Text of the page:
In Switzerland, most companies are small enterprises, employing fewer than 10 people. Public funding amounts to about 55% of all funding for this sector, while private funding makes up the balance. This suggests considerable business confidence in the education provided – not yet the case in SA.

In Australia, the National Partnership on Youth Attainment and Transitions facilitates the transition of pupils into technical and further education. This includes the Community Partnership Brokers Programme, which is aimed at improving community and business engagement with schools, to extend learning beyond the classroom.

Successful outcomes such as these require a high degree of collaboration between the government and industry at the planning stage. Effective partnerships combine a mix of knowledge and skills, drawing on general education, as well as vocational education. One important aspect is that appropriate mathematics and science syllabuses are devised for the technical subjects. Another is that teachers have knowledge and understanding of the workplace and its demands, as well as their own subject expertise.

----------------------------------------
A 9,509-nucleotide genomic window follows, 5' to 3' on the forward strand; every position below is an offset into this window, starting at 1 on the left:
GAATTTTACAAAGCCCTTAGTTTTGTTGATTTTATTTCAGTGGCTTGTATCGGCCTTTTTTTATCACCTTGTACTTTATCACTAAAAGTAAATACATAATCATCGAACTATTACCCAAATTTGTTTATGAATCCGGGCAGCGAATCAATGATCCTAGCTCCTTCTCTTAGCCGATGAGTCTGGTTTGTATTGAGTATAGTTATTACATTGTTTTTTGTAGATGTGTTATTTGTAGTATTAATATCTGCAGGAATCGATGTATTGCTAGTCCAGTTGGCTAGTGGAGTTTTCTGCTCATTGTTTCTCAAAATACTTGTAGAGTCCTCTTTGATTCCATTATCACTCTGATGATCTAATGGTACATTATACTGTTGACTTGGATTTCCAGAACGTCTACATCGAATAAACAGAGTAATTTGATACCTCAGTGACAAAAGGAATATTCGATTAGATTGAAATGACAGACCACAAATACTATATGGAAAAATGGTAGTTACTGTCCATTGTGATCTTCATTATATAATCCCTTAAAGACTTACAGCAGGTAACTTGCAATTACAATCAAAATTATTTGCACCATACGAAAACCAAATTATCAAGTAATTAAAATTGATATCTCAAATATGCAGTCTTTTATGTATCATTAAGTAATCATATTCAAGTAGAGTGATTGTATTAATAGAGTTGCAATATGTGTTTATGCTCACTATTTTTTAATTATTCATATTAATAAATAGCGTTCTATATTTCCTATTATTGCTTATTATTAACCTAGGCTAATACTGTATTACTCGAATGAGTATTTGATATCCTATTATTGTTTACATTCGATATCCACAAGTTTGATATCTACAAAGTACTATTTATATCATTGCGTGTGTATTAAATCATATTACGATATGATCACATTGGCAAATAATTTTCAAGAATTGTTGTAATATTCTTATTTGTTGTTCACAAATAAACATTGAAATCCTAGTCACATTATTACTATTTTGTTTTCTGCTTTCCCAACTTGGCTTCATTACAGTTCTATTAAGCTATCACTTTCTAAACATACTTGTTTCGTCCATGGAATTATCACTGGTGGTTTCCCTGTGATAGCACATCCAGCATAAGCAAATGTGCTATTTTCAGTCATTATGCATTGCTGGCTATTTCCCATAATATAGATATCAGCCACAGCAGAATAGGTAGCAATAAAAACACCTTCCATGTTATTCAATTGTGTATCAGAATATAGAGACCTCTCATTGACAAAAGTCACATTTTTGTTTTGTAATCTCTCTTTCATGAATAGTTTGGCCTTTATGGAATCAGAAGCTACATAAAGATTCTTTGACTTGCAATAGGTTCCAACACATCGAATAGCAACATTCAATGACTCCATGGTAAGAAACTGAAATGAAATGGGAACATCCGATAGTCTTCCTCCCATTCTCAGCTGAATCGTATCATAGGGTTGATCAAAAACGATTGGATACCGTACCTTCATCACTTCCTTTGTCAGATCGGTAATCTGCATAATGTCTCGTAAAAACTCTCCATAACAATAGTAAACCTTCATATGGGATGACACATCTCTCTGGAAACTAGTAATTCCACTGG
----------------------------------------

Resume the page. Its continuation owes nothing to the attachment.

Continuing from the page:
SA lags far behind on many of these criteria. Strengthening vocational education so that it can play a strong role in economic development and employment creation will require four key elements.

First, the country needs to develop a specific policy framework for expanding vocational education, particularly at identified focus schools. This requires the government to reprioritise the role this type of education should play in our school system.

Second, the role of business needs to be clarified and extended. The businesses involved should meet certain conditions. For example, the company involved should be a leader in its field, and the schooling process should meet the norms and standards of that industry. This will help students become potentially preferred employees.

Third, maths and science education must be improved countrywide.